by Mikki on Nov. 24, 2012 at 10:28 PM

I have quite a few students that the parents don't show up for open house or parent teacher conferences and when I call/email them no response.

Quoting maxswolfsuit:

I did say earlier CPS isn't set up to work on this. 

But there are lots of ways to harm a child other than physical. I've never seen a student grow up in a situation where the parents had nothing to do with school end up finishing school. Maybe it's because you teach a high school elective course that students living in this situation might not be the ones you end up working with. Kids in this situation drop out before high school. Or if they attend high school at all they are mainly in remedial classes. 

Quoting soymujer:

Not physically and  CPS is busy with caseloads of physical abuse.

Quoting maxswolfsuit:

Quoting soymujer:

You can't force a parent to be involved in their child's education.  Besides, maybe there's circumstances that you don't know about that they can't be.  I think it would be crazy to call CPS for something like that.  I mean, it's not like they are harming the child.

You don't think sitting back and doing nothing while a child is failing harms them?


family in the van   Mom of four

by Silver Member on Nov. 24, 2012 at 10:32 PM

Unfortunately, I feel that it is indeed every parent's right to raise their child however they choose - even if that means neglecting their education. I think that the importance of education is, like every other parenting decision, going to vary depending on the parent and their own upbringing. I'm not sure that I would consider it punishable (but certainly depressing). Legally speaking.

Now, one of the private schools at my dd's school offered incentives and fines if we weren't active in the school. For example, if you didn't volunteer the mandatory 20 hours, you paid a $200 fine. Could that be applied somehow to public schools?

I am a Home Schooling, Vaccinating, Non spanking, Nightmare Cuddling, Dessert Giving, Bedtime Kissing, Book Reading, Academic pushing Mom. I believe in the benefit of organized after school activities and nosey, involved parents. I believe in spoiling my children. I believe that I have seen the village and I do not want it raising my child. I believe that my "place" is in the home caring for my husband and children. My husband is head of our home and I *love* my life! (just getting the controversial stuff out of the way!)             Aimee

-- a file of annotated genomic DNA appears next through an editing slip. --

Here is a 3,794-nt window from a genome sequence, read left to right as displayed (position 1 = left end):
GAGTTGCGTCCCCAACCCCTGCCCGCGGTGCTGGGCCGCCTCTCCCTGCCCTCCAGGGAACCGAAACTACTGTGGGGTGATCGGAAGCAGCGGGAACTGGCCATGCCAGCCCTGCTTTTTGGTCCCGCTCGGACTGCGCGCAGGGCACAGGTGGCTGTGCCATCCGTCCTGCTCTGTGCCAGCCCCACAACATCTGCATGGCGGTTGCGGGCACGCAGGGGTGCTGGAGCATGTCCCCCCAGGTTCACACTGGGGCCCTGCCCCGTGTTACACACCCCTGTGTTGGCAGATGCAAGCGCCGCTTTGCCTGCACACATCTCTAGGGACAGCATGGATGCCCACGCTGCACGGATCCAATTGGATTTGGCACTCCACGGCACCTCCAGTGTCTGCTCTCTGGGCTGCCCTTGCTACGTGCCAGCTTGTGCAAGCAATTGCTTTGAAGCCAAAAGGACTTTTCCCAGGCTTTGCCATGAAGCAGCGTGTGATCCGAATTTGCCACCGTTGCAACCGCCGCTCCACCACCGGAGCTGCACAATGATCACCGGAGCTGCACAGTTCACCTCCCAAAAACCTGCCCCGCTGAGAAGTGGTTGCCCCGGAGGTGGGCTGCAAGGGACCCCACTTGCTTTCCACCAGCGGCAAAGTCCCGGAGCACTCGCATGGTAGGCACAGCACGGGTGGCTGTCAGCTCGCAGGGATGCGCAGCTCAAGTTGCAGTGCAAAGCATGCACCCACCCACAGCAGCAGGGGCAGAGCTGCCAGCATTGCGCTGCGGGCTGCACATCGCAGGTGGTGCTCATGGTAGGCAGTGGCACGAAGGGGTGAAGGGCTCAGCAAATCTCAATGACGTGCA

by on Nov. 24, 2012 at 10:39 PM
1 mom liked this
how . many of you have children who attend a school.with a written compact (between the staff, patents, and students)?
by Max on Nov. 25, 2012 at 8:47 AM

Quoting Roo1234:

how . many of you have children who attend a school.with a written compact (between the staff, patents, and students)?

Our school does have a compact. But it's often ignored. 

by on Nov. 25, 2012 at 11:40 AM

 If all of the things you stated happen, then yes, CPS should be involved - it is considered neglect.  But, if a parent doesnt show to PTC, or a child is late 1 x a week, then no, CPS should not be involved.  If a child is struggling, and the parents dont work with the school as a team, and are neglecting their child's education, then CPS should be called in.  But it has to be a whole picture issue, not a "principal or teacher doesnt like this parent" issue.  Maybe voted on by a politics doesnt play into it.

ETA - we have a local district that is in trouble, asking for funds from the state, low test scores, etc.  I know parents dont help in many of those cases.  And so they want more money thrown at the school to "fix" a problem that is the parents.  I know I am generalizing, but this isnt a new problem.  The parents who do care are participating in school of choice, to leave the district.  The teachers are dedicated, and try hard. 

I'm not crazy....I have two boys.....roflmbo....

I love my Sensational DS1 and my Boysterous DS2...both born preemie, full term breastfed, until they self weaned.  I am a Lactivist, a CubScout Den Leader, Self employed, and still take the time to be my Children's Attachment Parenting Mom and my DH's Girlfriend.  My DH is my best friend. :)

Medications and Mother's Milk Group - Group Owner

by on Nov. 25, 2012 at 11:55 AM
1 mom liked this